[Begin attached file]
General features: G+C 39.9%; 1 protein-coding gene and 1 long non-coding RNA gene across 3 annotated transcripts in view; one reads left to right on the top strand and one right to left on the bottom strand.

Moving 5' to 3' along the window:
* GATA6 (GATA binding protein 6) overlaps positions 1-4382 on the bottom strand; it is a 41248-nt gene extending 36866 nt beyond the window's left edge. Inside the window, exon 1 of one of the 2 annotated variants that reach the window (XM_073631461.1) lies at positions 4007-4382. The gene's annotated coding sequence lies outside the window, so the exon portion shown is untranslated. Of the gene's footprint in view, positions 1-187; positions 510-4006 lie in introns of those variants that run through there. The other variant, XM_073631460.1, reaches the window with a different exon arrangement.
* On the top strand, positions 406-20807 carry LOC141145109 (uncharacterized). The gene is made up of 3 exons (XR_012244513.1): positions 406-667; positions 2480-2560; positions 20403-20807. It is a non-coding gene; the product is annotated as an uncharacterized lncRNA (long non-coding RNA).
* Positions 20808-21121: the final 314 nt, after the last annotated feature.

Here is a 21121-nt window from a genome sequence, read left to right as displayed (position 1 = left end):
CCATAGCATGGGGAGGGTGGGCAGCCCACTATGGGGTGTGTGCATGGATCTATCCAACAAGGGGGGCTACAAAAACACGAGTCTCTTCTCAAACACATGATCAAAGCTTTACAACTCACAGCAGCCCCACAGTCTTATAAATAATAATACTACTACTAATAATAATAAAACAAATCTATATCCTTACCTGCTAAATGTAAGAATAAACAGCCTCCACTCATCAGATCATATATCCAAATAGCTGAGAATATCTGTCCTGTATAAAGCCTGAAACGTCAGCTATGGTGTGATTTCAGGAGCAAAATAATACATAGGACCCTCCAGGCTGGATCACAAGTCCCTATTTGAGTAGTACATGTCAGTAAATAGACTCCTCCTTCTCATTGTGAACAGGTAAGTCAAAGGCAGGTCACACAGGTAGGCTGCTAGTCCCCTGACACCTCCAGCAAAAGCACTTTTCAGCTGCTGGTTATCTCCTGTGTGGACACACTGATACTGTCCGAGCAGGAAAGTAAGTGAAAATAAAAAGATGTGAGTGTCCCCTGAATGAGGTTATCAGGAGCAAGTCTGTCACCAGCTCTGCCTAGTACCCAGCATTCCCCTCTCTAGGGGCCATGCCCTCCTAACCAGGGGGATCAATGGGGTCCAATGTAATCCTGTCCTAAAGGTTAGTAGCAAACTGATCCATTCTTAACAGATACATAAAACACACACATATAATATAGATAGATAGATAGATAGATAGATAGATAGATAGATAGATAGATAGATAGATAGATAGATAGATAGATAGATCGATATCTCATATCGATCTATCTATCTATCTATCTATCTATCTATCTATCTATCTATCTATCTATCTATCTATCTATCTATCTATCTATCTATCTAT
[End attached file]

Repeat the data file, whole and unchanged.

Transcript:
General features: G+C 39.9%; 1 protein-coding gene and 1 long non-coding RNA gene across 3 annotated transcripts in view; one reads left to right on the top strand and one right to left on the bottom strand.

Moving 5' to 3' along the window:
* GATA6 (GATA binding protein 6) overlaps positions 1-4382 on the bottom strand; it is a 41248-nt gene extending 36866 nt beyond the window's left edge. Inside the window, exon 1 of one of the 2 annotated variants that reach the window (XM_073631461.1) lies at positions 4007-4382. The gene's annotated coding sequence lies outside the window, so the exon portion shown is untranslated. Of the gene's footprint in view, positions 1-187; positions 510-4006 lie in introns of those variants that run through there. The other variant, XM_073631460.1, reaches the window with a different exon arrangement.
* On the top strand, positions 406-20807 carry LOC141145109 (uncharacterized). The gene is made up of 3 exons (XR_012244513.1): positions 406-667; positions 2480-2560; positions 20403-20807. It is a non-coding gene; the product is annotated as an uncharacterized lncRNA (long non-coding RNA).
* Positions 20808-21121: the final 314 nt, after the last annotated feature.

Here is a 21121-nt window from a genome sequence, read left to right as displayed (position 1 = left end):
CCATAGCATGGGGAGGGTGGGCAGCCCACTATGGGGTGTGTGCATGGATCTATCCAACAAGGGGGGCTACAAAAACACGAGTCTCTTCTCAAACACATGATCAAAGCTTTACAACTCACAGCAGCCCCACAGTCTTATAAATAATAATACTACTACTAATAATAATAAAACAAATCTATATCCTTACCTGCTAAATGTAAGAATAAACAGCCTCCACTCATCAGATCATATATCCAAATAGCTGAGAATATCTGTCCTGTATAAAGCCTGAAACGTCAGCTATGGTGTGATTTCAGGAGCAAAATAATACATAGGACCCTCCAGGCTGGATCACAAGTCCCTATTTGAGTAGTACATGTCAGTAAATAGACTCCTCCTTCTCATTGTGAACAGGTAAGTCAAAGGCAGGTCACACAGGTAGGCTGCTAGTCCCCTGACACCTCCAGCAAAAGCACTTTTCAGCTGCTGGTTATCTCCTGTGTGGACACACTGATACTGTCCGAGCAGGAAAGTAAGTGAAAATAAAAAGATGTGAGTGTCCCCTGAATGAGGTTATCAGGAGCAAGTCTGTCACCAGCTCTGCCTAGTACCCAGCATTCCCCTCTCTAGGGGCCATGCCCTCCTAACCAGGGGGATCAATGGGGTCCAATGTAATCCTGTCCTAAAGGTTAGTAGCAAACTGATCCATTCTTAACAGATACATAAAACACACACATATAATATAGATAGATAGATAGATAGATAGATAGATAGATAGATAGATAGATAGATAGATAGATAGATAGATAGATAGATCGATATCTCATATCGATCTATCTATCTATCTATCTATCTATCTATCTATCTATCTATCTATCTATCTATCTATCTATCTATCTATCTATCTATCTAT